Successful People are Quick to Decide, Slow to Change
Successful business people are quick to make up their mind, and slow to change it. They stick to their decisions and follow through. Unsuccessful business people sit on decisions indefinitely and ultimately miss out on amazing opportunities because they didn’t take action. Now I know why – successful people have a proven system for making decisions.
I wasn’t planning to spend this past weekend re-taking a test I took last month. Full disclosure, I honestly didn’t think the training company would read the essay test answers! I figured it was just a ploy to make sure the class participants read the course material. I already scored 87% on the computer exam, so I wrote just enough essay content to meet the minimum word requirements for every question – and no more. Imagine my shock when the evaluator requested that I resubmit answers for 30% of the questions! Was he serious? Here’s what happened so you can learn from my experience so it doesn’t happen to you.
After spending 4 full days at an NLP workshop in July, it just made sense to get certified since I already completed the classroom requirements. I knew the skills would allow me to serve my clients better one on one and while speaking to groups. Fortunately, the training company generously allows 4 months after the workshop to take the computer and essay tests. I didn’t feel any urgency, so I did absolutely nothing toward my NLP certification for almost 3 months. It wasn’t due to avoidance – I just had other tasks on my plate that were a higher priority.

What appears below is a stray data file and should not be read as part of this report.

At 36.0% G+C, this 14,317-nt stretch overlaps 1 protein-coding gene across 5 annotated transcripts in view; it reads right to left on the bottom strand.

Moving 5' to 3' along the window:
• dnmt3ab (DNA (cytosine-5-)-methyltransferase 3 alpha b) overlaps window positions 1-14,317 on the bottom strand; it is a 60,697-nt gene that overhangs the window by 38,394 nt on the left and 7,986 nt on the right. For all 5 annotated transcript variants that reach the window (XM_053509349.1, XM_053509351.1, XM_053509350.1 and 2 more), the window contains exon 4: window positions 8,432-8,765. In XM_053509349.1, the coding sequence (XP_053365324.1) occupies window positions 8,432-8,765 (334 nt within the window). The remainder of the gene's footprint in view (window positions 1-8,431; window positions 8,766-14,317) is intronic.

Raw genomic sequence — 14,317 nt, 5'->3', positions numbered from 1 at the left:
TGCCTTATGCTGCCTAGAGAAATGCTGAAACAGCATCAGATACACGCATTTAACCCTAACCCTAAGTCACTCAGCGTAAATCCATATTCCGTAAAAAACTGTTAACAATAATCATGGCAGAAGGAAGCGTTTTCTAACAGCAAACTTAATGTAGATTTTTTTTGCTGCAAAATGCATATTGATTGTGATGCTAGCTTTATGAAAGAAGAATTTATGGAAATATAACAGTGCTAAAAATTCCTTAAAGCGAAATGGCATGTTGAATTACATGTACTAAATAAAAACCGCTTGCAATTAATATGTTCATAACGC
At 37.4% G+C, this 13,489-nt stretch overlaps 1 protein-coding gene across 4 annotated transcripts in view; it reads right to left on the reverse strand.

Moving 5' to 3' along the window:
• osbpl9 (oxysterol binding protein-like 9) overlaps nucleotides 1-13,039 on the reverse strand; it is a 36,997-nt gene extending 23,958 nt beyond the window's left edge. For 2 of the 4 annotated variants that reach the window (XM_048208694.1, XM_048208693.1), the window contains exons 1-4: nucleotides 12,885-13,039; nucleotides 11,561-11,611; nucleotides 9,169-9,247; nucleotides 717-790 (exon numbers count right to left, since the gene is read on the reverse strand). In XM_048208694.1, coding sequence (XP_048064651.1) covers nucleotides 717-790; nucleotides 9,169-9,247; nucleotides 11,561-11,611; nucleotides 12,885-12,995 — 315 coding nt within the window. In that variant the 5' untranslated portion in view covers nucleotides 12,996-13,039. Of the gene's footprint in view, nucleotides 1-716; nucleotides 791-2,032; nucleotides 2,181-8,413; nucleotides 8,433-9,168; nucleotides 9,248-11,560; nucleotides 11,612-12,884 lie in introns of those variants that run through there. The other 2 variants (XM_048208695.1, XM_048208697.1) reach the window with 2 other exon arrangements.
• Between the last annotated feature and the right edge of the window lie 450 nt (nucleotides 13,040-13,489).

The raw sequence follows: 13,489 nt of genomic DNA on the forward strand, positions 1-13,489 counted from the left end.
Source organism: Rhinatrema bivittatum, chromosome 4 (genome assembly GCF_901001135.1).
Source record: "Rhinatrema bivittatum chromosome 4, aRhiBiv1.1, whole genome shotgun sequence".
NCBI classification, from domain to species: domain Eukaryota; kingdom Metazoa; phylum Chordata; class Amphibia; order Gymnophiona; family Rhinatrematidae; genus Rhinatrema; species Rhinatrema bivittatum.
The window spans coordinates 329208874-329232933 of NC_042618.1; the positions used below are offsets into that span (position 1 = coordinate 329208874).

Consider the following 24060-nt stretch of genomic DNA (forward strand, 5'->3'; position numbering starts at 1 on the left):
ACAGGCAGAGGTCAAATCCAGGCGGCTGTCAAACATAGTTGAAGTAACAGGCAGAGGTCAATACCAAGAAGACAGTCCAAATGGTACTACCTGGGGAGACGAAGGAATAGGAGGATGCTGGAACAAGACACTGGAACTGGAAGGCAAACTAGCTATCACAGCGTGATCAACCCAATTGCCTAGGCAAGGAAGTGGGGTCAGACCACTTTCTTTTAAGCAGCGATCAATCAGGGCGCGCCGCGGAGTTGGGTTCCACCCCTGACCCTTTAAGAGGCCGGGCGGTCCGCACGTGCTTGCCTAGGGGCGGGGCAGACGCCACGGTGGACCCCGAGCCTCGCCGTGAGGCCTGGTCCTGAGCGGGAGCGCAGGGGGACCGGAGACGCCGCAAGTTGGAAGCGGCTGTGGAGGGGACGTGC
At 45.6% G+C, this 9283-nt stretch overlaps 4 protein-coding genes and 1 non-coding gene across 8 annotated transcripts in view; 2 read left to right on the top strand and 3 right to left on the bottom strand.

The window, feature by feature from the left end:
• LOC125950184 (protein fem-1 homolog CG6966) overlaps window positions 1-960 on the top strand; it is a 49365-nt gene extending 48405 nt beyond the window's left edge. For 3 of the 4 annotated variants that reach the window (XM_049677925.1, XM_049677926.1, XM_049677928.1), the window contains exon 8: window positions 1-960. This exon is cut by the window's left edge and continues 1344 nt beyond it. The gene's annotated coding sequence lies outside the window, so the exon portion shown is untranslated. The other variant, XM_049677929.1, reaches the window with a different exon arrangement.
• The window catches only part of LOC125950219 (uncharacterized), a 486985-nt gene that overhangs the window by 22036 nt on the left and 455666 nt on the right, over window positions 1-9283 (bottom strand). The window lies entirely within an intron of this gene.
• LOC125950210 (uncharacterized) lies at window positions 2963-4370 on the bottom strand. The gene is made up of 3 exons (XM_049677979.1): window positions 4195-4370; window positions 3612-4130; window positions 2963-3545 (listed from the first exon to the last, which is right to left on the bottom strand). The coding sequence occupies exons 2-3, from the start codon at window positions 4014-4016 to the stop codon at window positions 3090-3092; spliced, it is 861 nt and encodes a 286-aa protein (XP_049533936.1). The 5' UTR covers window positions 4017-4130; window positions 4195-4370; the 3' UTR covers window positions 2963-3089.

I knew the clock was ticking and I needed to complete the tests. Otherwise, I’d have to repeat the 4-day classroom course which meant spending unnecessary time and money which wasn’t productive. With just 35 days left and a busy speaker schedule traveling throughout the US, it was time to get serious and complete my certification tests.
I admit that I rushed through both tests just to get them done and checked off my to-do list. I thought the certification activities would take just a few hours. Instead, it took almost 3 days to complete the exam and write the lengthy essay document. I submitted both and got an email stating the evaluator would be reviewing my answers over the next 3-4 weeks. I assumed I passed and would get my certificate shortly.
Three weeks later, I heard back from the training company. I figured it was my notice of certification. Instead, the email told me 1) the evaluator wants more content for 9 or the 30 questions, 2) my answers fell short of the expected word count for several topics, and 3) I had 7 days to complete the revisions. On top of that, I had to find real test clients to practice my NLP skills and report the results.
I was expecting my certificate, not a do-over. That’s a lot of work to complete in 7 days. I start pondering with myself … do I really want to do this work and get certified in NLP? Will my clients truly benefit from my certification? Is it worth repeating a third of the essays and finding friends willing to be guinea pigs? Does NLP even work? This feels like a lot of unexpected tasks without much notice.